Researchers evaluate endoscopic through-the-scope tack and suture system

Feb. 12, 2022

Colonoscopy is the ideal screening examination for colon polyps and colon cancer, as it allows physicians to detect and remove precancerous and sometimes cancerous lesions from the colon. One of the most common complications of colon polyp removal is bleeding from the site of polyp removal. Closing a tissue defect is sometimes accomplished using endoscopic clips (either through the scope or over the scope) or via endoscopic suturing. These approaches have proved effective in significantly reducing the risk of bleeding in many instances. However, when closing large and challenging defects that have the highest risk of bleeding, both clips and endoscopic suturing systems have limitations that can make them less ideal for this task.

In December 2020, the U.S. Food and Drug Administration (FDA) approved the use of a novel tack and suture device, designed by the Developmental Endoscopy Unit at Mayo Clinic in Rochester, Minnesota, to address these difficult tissue closures. This novel tack and suture system facilitates closure of challenging defects via endoscopic placement of tacks that are drilled into adjacent healthy tissue. The device has four 5-mm surgical steel helix tacks tethered on a single 3-0 polypropylene suture that runs through an eyelet near each tack's midpoint. Endoscopists deploy the tacks sequentially through a channel (at least 2.8 mm in diameter) of any commercially available gastroscope or colonoscope.

A team of researchers in the Developmental Endoscopy Unit at Mayo Clinic in Rochester, Minnesota, studied the device before its FDA approval, and they subsequently began clinical use at Mayo Clinic in January of 2021. In an article published in Gastrointestinal Endoscopy in 2022, Mayo Clinic researchers and co-investigators from seven other sites within the U.S. detail their initial experiences using the tack and suture device. The study group included the team from Mayo Clinic and investigators from Johns Hopkins Medicine, Harvard Medical School and several other sites across the United States.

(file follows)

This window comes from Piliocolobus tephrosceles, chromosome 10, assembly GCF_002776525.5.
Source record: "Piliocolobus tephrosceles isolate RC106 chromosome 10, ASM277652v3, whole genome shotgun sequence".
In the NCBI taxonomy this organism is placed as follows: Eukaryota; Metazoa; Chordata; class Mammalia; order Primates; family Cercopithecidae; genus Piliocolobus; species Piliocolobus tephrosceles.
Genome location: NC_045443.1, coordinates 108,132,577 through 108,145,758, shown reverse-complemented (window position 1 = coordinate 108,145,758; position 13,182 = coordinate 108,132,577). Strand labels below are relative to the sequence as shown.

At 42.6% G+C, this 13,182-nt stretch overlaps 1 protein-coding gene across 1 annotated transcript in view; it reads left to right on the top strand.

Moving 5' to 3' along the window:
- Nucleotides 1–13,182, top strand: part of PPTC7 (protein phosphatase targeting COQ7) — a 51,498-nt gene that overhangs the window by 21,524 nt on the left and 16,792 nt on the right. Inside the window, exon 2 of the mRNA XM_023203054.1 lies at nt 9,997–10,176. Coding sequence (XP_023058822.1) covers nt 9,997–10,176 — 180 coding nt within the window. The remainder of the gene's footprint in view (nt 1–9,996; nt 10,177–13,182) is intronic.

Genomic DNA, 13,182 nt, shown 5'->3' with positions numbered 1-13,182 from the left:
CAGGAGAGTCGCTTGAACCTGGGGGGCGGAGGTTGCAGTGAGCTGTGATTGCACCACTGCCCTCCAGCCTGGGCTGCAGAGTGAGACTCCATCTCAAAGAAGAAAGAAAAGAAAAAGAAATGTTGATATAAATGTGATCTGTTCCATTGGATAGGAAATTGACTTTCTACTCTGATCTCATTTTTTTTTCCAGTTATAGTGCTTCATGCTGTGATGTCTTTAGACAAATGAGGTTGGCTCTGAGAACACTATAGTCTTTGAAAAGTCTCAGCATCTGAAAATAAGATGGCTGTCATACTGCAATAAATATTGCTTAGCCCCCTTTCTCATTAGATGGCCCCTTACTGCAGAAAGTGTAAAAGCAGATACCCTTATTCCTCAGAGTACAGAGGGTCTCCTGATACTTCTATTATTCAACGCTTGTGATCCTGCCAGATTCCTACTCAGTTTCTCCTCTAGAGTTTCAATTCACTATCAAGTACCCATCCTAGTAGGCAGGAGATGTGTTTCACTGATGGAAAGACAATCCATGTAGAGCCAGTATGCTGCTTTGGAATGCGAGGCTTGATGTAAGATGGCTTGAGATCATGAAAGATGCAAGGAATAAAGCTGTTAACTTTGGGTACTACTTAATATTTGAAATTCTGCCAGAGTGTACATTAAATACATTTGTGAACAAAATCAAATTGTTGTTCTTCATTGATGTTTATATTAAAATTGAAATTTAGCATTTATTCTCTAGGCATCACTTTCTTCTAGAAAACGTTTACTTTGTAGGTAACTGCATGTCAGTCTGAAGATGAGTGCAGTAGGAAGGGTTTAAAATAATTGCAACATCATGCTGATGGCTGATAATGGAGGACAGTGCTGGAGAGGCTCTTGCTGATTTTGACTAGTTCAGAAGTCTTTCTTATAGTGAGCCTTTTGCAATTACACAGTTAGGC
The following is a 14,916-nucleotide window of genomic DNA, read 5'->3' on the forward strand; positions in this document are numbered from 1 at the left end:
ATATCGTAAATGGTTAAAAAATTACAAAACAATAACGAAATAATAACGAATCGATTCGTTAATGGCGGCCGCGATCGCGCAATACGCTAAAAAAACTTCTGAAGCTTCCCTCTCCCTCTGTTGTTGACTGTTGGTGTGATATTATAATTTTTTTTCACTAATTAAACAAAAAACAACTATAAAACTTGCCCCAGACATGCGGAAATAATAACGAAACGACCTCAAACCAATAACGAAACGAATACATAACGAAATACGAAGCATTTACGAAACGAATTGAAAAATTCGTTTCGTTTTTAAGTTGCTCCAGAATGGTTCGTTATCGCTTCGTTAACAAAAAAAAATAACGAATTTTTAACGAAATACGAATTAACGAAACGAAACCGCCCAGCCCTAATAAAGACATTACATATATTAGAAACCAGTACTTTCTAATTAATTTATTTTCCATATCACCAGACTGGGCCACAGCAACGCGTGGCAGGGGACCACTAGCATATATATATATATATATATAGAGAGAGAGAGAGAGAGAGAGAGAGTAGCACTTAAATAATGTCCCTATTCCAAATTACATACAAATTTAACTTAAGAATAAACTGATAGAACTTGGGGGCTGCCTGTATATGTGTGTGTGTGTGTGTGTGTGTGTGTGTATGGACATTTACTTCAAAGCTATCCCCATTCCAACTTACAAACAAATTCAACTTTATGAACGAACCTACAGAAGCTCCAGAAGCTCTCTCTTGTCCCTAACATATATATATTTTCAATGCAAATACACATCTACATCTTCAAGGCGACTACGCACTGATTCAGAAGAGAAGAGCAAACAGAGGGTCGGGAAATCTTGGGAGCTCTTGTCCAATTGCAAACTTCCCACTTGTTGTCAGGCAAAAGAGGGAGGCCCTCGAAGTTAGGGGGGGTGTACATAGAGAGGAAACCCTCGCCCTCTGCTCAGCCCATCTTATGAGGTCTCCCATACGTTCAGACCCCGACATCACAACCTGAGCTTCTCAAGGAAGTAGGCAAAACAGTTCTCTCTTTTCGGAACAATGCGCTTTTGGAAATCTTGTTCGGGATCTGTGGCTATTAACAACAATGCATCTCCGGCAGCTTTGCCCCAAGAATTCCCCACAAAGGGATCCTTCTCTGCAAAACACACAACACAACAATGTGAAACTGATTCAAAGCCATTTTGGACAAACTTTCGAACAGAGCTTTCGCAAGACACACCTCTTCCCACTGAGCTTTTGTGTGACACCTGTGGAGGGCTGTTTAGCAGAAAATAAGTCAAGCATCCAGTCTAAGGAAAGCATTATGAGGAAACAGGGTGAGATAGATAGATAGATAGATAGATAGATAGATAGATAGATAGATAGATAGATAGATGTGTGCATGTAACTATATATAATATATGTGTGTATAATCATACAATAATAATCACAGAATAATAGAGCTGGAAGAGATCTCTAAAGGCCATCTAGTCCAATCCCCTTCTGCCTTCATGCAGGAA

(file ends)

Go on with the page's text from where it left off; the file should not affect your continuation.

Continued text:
The research team collected and analyzed data from device use in 93 patients (48.4% female) with a mean age of 63.6 ± 13.1 years. Primary outcomes for this retrospective multicenter study included feasibility and safety of early use of the device. Secondary outcomes included assessment of need for additional closure devices, prolonged procedure time and technical feasibility of performing the procedure with alternative devices.


According to co-authors Andrew C. Storm, M.D., and Tala Mahmoud, M.D., the study yielded a number of interesting findings related to the efficiency and safety of the tack and suture device. Dr. Storm is a gastroenterologist at Mayo Clinic in Minnesota and part of the research team that studied the device before its FDA approval. Dr. Mahmoud is a Mayo Clinic gastroenterology research fellow and first author on the published study.

  • Technical success was achieved in 83 patients (89.2%), and supplemental closure was required in 23 patients (24.7%) with a mean defect size of 41.6 ± 19.4 mm.
  • In 24.7% of the patients, closure with something other than the device under study (using previously available endoscopic clips, etc.) would not have been possible due to defect location, size or shape.
  • The use of the tack and suture device prolonged the procedure (mean duration of 12.8 ± 3.9 minutes per system) in 8.6% of the cases. But endoscopists reporting this data considered this amount of time acceptable.
  • Adverse events (AEs) occurred in 2.2% of the cases during a 34-day follow-up period (interquartile range: 13 to 93.5 days) and were mild and moderate in severity. No serious AEs or procedure-related deaths occurred.

"Overall, this study demonstrated that this through-the-scope suturing device was able to successfully close a wide range of challenging tissue defects," explains Dr. Storm. "This tool addresses an unmet need in gastrointestinal tissue closure, allowing endoscopists to close tissue after very large and challenging polyp removal procedures. Future studies will help clinicians determine other uses for this novel tack and suture device."

For more information

Mahmoud T, et al. Initial multicenter experience using a novel endoscopic tack and suture system for challenging GI defect closure and stent fixation (with video). Gastrointestinal Endoscopy. 2022;95:373.

Refer a patient to Mayo Clinic.